The Giver is a disturbing novel on many levels, which is part of what makes it an interesting read. At first, the community described in The Giver seems to run smoothly, but as the novel continues, Lowry gradually reveals the disturbing nature of this deceptively civilized society.
Although the community in which Jonas lives has low levels of suffering, starvation, and crime, this comes at a price. Everyone's basic needs are provided for, but as readers we can't help but feel the residents aren't living an enriched or meaningful life. Basic joys we take for granted are not allowed within the community, which gives this "perfect" society a disturbing undertone.
For example, the residents are not allowed to choose their own spouses and must take medication to suppress their sexuality. Once children have been raised properly, they are separated from their parents, meaning there is no such thing as grandparents or extended family. Even color is not allowed in the community, meaning the residents are not able to experience the true beauty of the world around them. This lack of color symbolizes the lack of fulfillment and vibrancy in the lives of the residents, due to the various restrictions put upon them. Essentially, anything that might lead to complications or problems between people within society has been eradicated in the community.
Jonas realizes that his life is missing something significant when the Giver bestows upon him some old memories of a time before the community was formed. These include heartwarming scenes of families enjoying Christmas together and the love felt between them. This is something that Jonas lacks in his life, and he decides that these moments of true joy and happiness are worth the suffering found outside the boundaries of the sheltered community. These disturbing elements of the book suggest that true harmony within society might come at the cost of some integral elements of a fulfilling life, such as love, sex, color, and family.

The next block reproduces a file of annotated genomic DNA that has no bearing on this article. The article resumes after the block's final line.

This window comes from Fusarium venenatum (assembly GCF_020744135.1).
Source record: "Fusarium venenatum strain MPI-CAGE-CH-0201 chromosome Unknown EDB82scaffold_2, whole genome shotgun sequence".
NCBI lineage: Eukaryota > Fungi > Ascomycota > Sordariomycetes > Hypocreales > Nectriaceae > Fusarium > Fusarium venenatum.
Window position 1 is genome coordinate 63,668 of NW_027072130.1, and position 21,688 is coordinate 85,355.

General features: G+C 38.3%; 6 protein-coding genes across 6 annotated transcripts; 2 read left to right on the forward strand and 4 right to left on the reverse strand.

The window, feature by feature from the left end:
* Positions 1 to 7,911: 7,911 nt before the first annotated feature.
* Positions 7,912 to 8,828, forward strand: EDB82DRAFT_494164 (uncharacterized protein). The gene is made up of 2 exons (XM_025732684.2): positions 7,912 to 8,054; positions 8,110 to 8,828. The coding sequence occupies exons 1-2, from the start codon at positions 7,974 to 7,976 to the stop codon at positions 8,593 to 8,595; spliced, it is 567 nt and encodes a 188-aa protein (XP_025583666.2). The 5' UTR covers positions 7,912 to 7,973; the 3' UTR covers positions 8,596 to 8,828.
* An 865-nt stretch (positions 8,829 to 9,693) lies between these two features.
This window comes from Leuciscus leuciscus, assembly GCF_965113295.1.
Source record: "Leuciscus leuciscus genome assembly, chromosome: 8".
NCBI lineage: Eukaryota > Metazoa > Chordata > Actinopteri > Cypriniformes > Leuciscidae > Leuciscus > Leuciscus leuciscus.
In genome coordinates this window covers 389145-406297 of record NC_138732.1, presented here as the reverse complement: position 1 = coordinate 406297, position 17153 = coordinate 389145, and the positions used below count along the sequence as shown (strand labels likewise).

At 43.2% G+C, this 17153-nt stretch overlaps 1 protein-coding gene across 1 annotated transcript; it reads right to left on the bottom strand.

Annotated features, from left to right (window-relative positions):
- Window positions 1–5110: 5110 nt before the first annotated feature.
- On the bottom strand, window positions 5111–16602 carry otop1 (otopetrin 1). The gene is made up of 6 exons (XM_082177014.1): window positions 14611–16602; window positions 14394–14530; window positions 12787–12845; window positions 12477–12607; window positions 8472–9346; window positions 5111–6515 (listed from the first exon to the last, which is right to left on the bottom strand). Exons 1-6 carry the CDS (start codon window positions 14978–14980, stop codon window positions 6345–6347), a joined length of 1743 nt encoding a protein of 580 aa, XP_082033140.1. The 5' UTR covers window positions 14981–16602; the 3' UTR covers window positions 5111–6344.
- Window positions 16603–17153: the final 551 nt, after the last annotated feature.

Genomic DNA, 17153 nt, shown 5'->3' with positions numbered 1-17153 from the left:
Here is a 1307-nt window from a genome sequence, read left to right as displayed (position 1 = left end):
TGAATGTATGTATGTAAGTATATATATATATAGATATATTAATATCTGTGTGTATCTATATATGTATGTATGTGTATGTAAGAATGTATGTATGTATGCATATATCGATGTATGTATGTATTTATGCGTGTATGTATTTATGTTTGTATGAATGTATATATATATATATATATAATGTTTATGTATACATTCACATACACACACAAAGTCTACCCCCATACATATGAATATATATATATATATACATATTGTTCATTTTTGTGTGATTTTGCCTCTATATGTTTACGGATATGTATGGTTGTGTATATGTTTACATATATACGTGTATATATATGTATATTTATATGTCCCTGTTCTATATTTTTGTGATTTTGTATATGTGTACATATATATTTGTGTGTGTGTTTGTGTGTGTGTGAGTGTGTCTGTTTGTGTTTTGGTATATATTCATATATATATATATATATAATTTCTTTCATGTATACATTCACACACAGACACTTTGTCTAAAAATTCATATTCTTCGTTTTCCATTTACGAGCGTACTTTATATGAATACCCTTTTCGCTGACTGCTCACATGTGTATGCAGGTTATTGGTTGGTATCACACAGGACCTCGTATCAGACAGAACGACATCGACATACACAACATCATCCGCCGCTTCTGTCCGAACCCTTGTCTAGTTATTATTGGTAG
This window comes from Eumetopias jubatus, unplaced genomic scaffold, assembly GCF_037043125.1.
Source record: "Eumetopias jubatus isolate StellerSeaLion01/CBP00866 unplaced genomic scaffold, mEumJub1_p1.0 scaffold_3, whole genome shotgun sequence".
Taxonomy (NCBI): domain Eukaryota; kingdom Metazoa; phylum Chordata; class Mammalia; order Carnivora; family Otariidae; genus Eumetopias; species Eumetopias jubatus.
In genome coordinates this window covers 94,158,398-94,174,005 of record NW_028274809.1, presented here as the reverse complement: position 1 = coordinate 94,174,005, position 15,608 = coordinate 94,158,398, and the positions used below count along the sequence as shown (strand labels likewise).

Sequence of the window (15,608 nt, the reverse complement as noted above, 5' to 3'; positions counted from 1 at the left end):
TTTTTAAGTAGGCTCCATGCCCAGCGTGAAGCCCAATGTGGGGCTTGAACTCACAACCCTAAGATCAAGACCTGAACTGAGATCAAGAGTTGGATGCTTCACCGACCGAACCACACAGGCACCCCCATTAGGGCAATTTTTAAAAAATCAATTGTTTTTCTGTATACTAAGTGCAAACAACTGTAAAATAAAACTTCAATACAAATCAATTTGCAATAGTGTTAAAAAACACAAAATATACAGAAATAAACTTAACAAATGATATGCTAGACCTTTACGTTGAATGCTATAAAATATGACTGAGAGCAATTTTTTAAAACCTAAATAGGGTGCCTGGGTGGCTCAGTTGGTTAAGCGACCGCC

There are also some other sinister elements to the society that are discussed in the text. Perhaps the most important of these is the idea of "releasing," which is introduced at the beginning of the novel. Jonas is led to believe that releasing is a kind and generous thing to do for a person. Within the community, elderly people are released after they reach a certain age; other than that, occasionally a baby is released for various reasons, but Jonas is assured that they do not suffer. However, the Giver later shows Jonas the true nature of releasing, as those who are "released" are actually killed. Disturbingly for Jonas, his own father is involved with the releasing of babies, but he keeps this secret from his family and other residents.
In another sense, this text is also disturbing as it reveals some terrible things about the world we live in. Although the residents of the community live a relatively bleak and bland life, they don't have to deal with things such as war, discrimination, crime, suffering, and poverty. These are all things Jonas experiences for the first time as he receives the memories from the Giver, and he realizes how terrible the world was before the community. In a sense, the most disturbing part of this novel is the idea that we will perhaps never achieve true peace and harmony within a society as long as it is so complex. Either we have to dispose of complexity, leading to a bleak existence, or accept that suffering will always be an inevitable by-product of a complex society.